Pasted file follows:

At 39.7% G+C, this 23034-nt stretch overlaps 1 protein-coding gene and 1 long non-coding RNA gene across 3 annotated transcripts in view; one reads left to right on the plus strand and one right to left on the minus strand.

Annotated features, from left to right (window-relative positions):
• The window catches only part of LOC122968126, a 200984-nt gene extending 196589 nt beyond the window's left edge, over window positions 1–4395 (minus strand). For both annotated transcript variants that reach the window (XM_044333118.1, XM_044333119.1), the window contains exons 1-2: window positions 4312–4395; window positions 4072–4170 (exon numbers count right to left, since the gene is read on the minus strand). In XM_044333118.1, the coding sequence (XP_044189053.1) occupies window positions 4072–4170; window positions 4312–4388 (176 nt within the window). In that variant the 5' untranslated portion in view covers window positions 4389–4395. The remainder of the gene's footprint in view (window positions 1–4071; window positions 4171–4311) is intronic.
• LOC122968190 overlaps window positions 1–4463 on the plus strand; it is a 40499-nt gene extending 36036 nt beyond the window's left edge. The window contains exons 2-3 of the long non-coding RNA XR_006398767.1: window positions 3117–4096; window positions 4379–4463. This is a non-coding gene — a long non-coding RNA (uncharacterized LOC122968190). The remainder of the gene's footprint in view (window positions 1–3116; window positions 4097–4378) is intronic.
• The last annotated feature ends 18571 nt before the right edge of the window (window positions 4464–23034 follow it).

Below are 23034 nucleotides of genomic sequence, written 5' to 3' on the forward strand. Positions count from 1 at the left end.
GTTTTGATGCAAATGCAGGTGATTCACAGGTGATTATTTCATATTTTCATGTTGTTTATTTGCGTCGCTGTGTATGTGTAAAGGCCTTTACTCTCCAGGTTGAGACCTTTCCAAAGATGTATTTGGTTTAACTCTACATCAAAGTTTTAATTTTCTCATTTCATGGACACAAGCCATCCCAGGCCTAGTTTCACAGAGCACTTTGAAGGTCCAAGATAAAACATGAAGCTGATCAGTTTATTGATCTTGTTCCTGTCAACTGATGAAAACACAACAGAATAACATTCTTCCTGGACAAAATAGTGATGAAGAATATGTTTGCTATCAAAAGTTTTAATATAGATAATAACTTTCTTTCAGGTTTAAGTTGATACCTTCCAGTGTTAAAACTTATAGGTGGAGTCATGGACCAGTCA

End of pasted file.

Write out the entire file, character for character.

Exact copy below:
At 39.7% G+C, this 23034-nt stretch overlaps 1 protein-coding gene and 1 long non-coding RNA gene across 3 annotated transcripts in view; one reads left to right on the plus strand and one right to left on the minus strand.

Annotated features, from left to right (window-relative positions):
• The window catches only part of LOC122968126, a 200984-nt gene extending 196589 nt beyond the window's left edge, over window positions 1–4395 (minus strand). For both annotated transcript variants that reach the window (XM_044333118.1, XM_044333119.1), the window contains exons 1-2: window positions 4312–4395; window positions 4072–4170 (exon numbers count right to left, since the gene is read on the minus strand). In XM_044333118.1, the coding sequence (XP_044189053.1) occupies window positions 4072–4170; window positions 4312–4388 (176 nt within the window). In that variant the 5' untranslated portion in view covers window positions 4389–4395. The remainder of the gene's footprint in view (window positions 1–4071; window positions 4171–4311) is intronic.
• LOC122968190 overlaps window positions 1–4463 on the plus strand; it is a 40499-nt gene extending 36036 nt beyond the window's left edge. The window contains exons 2-3 of the long non-coding RNA XR_006398767.1: window positions 3117–4096; window positions 4379–4463. This is a non-coding gene — a long non-coding RNA (uncharacterized LOC122968190). The remainder of the gene's footprint in view (window positions 1–3116; window positions 4097–4378) is intronic.
• The last annotated feature ends 18571 nt before the right edge of the window (window positions 4464–23034 follow it).

Below are 23034 nucleotides of genomic sequence, written 5' to 3' on the forward strand. Positions count from 1 at the left end.
GTTTTGATGCAAATGCAGGTGATTCACAGGTGATTATTTCATATTTTCATGTTGTTTATTTGCGTCGCTGTGTATGTGTAAAGGCCTTTACTCTCCAGGTTGAGACCTTTCCAAAGATGTATTTGGTTTAACTCTACATCAAAGTTTTAATTTTCTCATTTCATGGACACAAGCCATCCCAGGCCTAGTTTCACAGAGCACTTTGAAGGTCCAAGATAAAACATGAAGCTGATCAGTTTATTGATCTTGTTCCTGTCAACTGATGAAAACACAACAGAATAACATTCTTCCTGGACAAAATAGTGATGAAGAATATGTTTGCTATCAAAAGTTTTAATATAGATAATAACTTTCTTTCAGGTTTAAGTTGATACCTTCCAGTGTTAAAACTTATAGGTGGAGTCATGGACCAGTCA